With wines, one reason people diverge in their opinions is that we have different perspectives. I’ve tasted most of these many times and have many different points of reference. For some of our editors, with a wine such as the ’68 Souverain, it’s perhaps a once in a lifetime experience.I've thought about this topic quite a bit, especially as I've moved up the learning curve of the wine journey. The wine writers that I admire most have a gift for putting a wine into context, such that, even without the sensual experience of the wine, the reader can imagine what it is like. Those points of reference can be external indicia of the real (wet stones after a rain) or the theoretical (Satan's urine after eating asparagus). They can also be internal, such as with a vertical tasting or repeat tastings of the same wine. It is this last point that Laube is getting here and it is one that I often overlook. It is amazing how the first time we taste a wine we record every experience in minute detail, the second time we double check our impressions and note evolution and thereafter really shorthand as to whether the wine is consistent with past tastings. Said another way, we lose the wonderment of the initial impression and are left comparing it not with other external factors, but only with how the wine is supposed to taste. That is not to say one can't maintain the discipline of writing detailed notes on the wine, but the perspective is quite different. Laube's point then is that that change in perspective will immutably change our opinion of the wine. We will judge it differently for having tasted it.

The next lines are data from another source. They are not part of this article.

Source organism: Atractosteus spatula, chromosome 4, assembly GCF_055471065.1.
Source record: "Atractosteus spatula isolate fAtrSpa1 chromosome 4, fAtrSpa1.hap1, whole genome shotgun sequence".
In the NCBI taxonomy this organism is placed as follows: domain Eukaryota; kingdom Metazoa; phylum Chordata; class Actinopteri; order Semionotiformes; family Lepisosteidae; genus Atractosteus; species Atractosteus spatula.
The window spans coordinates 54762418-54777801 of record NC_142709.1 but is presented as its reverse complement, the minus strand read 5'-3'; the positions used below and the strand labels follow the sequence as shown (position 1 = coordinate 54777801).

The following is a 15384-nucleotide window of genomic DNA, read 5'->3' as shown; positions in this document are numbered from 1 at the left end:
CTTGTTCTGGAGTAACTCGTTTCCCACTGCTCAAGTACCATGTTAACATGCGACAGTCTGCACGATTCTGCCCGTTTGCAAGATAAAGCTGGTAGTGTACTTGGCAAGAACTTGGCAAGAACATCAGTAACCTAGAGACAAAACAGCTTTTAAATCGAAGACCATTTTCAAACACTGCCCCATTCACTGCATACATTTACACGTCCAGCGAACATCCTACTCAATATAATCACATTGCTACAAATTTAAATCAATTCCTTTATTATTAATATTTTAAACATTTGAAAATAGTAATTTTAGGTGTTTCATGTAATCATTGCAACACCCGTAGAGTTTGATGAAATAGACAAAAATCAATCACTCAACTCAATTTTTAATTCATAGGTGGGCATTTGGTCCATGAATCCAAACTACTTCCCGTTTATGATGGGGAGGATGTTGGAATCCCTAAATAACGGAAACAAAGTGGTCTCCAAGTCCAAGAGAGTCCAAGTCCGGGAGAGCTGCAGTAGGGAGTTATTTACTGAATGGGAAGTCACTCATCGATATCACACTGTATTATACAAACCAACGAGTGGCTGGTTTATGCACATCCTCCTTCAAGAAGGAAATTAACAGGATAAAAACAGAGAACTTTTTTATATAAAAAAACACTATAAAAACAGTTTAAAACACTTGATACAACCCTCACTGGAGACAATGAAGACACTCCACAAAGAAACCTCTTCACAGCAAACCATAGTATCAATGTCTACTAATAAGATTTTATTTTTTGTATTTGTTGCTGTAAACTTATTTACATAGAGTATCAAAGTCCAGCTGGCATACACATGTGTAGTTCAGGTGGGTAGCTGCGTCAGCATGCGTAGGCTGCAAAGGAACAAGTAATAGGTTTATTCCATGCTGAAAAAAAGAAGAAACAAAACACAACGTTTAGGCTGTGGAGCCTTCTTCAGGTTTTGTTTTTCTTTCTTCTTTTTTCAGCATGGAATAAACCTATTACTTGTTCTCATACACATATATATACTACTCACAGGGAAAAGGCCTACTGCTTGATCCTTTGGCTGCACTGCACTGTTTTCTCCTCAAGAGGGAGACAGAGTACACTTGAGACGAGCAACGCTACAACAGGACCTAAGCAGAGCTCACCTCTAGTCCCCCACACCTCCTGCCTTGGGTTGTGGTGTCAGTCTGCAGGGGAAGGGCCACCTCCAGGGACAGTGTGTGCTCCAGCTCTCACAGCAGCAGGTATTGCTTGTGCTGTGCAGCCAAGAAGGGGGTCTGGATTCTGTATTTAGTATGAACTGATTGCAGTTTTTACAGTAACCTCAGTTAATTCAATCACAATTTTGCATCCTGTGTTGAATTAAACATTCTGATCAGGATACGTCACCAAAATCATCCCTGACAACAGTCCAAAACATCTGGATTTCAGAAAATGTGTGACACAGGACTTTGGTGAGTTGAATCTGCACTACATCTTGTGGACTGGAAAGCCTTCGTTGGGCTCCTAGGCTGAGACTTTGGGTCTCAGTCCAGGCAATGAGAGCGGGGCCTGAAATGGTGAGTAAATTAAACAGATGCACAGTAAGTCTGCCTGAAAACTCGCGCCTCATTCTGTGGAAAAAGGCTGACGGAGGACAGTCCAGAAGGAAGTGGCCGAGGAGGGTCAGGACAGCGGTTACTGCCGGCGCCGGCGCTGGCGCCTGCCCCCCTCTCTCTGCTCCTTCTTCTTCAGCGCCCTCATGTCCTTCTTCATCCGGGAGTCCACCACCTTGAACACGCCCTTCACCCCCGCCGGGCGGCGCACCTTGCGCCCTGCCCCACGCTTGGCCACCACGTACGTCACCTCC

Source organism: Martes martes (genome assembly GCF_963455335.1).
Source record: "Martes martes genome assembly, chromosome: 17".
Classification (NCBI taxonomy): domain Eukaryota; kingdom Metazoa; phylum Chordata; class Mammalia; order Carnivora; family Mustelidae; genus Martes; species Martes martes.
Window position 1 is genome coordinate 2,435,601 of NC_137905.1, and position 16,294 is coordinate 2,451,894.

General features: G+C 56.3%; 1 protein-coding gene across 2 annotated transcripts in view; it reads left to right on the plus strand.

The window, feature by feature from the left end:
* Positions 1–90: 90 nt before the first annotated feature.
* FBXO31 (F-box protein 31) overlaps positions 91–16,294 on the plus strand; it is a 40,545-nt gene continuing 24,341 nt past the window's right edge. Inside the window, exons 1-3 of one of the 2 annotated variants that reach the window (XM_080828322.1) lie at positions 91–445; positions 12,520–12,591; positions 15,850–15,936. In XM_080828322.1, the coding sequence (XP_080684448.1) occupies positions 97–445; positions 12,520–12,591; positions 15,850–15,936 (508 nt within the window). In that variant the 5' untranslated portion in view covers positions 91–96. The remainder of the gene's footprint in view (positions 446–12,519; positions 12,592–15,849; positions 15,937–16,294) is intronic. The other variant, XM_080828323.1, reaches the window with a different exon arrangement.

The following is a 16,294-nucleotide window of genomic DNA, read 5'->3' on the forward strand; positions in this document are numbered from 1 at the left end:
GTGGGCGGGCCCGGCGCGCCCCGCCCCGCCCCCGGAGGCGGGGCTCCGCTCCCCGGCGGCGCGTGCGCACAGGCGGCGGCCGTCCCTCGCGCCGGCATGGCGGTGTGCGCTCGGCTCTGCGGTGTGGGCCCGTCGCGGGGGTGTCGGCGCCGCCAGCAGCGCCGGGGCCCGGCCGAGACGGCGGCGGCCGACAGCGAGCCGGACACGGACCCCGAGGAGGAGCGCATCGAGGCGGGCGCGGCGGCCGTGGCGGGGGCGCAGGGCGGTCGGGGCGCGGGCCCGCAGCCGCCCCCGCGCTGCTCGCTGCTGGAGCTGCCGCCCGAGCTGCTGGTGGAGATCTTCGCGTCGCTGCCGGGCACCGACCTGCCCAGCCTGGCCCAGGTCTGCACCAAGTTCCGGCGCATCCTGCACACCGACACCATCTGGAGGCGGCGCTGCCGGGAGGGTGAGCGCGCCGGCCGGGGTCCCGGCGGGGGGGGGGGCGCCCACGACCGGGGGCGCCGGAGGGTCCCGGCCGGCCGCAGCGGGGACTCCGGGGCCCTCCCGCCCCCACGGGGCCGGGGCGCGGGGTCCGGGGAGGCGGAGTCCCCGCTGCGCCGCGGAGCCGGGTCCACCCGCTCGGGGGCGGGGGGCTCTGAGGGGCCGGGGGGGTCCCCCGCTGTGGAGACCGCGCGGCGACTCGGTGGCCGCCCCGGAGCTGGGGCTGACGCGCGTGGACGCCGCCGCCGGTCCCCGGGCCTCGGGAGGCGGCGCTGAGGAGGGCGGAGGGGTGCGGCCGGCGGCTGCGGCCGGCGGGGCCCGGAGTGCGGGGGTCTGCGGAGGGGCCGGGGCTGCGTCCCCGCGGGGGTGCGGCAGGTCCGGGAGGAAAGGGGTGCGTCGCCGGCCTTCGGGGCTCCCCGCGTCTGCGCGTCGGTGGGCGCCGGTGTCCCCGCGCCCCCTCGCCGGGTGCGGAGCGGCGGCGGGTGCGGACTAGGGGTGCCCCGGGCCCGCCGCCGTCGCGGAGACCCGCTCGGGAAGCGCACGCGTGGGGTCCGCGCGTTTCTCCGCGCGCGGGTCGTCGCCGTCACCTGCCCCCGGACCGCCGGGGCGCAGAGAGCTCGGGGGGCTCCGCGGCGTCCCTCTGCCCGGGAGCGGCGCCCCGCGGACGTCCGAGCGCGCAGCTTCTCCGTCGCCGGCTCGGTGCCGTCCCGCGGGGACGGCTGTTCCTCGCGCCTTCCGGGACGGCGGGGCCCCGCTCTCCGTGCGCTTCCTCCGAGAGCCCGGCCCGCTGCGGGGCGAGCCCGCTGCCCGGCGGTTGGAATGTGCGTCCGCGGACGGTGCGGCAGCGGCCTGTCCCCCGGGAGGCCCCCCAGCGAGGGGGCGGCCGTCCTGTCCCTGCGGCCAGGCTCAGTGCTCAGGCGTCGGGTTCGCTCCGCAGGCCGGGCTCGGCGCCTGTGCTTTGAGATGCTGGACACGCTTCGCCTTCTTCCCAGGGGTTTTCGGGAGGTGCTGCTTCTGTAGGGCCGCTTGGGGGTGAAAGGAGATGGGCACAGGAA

Wednesday, February 13, 2008
A Counter-intuitive Thought on Multiple Tastings
I've already discussed some thoughts about how drinking wine is both an act of creation and destruction. This tidbit on Jim Laube's blog over at Wine Spectator got me thinking about whether you lose something from multiple tastings of a wine, namely the creation from a blank canvas as opposed to retouching an existing work. Laube relates: